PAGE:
Here’s how we do it: Family church starts with breakfast, after which we sing through a few songs — some of them more basic, like “He’s Got the Whole World in His Hands,” and others like “Oh the Deep, Deep Love of Jesus.” Then Raquel and I use a devotional from the kid-friendly Long Story Short to do a meaty “sermon” that we infuse with adult themes, group interaction, and testimonials. Next week, we’re going to add the Nicene Creed and the Lord’s Prayer.

We’re giving all we’ve got as parents and we hope that the seeds we’re planting in the heart of our family will bear good fruit. That already appears to be the case.

Our daughters are developing connections between Old Testament stories and the way they point to Jesus. They can recite the books of the Bible (thank you, Shai Linne). My oldest daughter’s eyes were laced with tears this morning as my wife and I talked about how God has personally called us, like Moses, to obedience that often looks pointless and feels painful.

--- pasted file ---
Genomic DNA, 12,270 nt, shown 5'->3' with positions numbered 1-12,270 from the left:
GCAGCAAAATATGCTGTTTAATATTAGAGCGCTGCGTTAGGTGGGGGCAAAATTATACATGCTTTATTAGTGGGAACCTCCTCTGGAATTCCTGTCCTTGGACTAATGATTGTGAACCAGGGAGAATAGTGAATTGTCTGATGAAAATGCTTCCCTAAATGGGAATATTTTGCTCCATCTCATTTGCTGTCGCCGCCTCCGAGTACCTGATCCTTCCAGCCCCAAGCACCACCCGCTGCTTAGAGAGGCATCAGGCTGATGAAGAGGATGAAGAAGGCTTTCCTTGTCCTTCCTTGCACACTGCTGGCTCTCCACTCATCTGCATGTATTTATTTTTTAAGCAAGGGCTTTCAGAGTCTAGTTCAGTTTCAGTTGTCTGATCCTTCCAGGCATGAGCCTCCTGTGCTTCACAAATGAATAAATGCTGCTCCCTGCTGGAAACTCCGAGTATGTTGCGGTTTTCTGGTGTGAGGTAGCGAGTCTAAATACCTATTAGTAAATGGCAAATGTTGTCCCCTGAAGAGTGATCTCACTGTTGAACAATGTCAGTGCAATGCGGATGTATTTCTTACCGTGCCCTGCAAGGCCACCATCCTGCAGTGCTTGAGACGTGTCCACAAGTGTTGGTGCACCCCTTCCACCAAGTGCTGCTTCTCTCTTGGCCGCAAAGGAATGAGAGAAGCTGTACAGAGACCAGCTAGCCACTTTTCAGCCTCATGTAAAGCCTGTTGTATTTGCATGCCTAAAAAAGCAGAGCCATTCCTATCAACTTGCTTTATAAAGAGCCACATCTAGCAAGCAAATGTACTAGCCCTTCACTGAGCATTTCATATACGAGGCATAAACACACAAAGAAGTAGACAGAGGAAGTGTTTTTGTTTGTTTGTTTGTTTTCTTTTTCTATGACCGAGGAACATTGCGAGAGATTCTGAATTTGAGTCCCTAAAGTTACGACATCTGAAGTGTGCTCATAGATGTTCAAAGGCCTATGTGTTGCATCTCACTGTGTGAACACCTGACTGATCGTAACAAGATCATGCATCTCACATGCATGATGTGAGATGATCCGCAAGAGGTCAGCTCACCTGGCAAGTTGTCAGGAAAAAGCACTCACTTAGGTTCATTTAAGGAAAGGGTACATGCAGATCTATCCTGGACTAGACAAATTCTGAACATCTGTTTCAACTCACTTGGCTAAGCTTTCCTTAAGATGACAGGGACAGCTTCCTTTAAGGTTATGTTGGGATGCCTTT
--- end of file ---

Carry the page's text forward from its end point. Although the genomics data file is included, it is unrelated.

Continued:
As encouraging as our at-home services have been, our family still longs for the day we can be a part of a corporate church gathering where we can be known. It’s a longing so many of us are feeling, but deep inside, we really want more than the good old days of normal Sunday services. We’re yearning for that day in Heaven when we’re gathered for the Church’s family reunion around the table at the “marriage supper of the Lamb” (Revelation 19:6-9).

Be encouraged, though. Covid can’t keep the Church apart. There’s a natural attraction — a need — of different parts of the supernatural Body of Christ to pull together. We can’t live without each other. So, we keep trying — watching online services, joining Zoom Bible studies, having family services around the sticky breakfast table, and/or showing up for disheartening socially distanced church services.

We’re longing for God to bring His Kingdom together on earth at a time when the world seems especially broken, and our efforts to connect are not in vain. Jesus said, “For where two or three gather in my name, there am I with them” (Matthew 18:20).

Dear family members in Christ, however we can do it, let’s “not give up meeting together, as some are in the habit of doing, but encouraging one another — and all the more as you see the Day approaching” (Hebrews 10:25). This too shall pass. One way or another, let’s pass through it together as best as we can.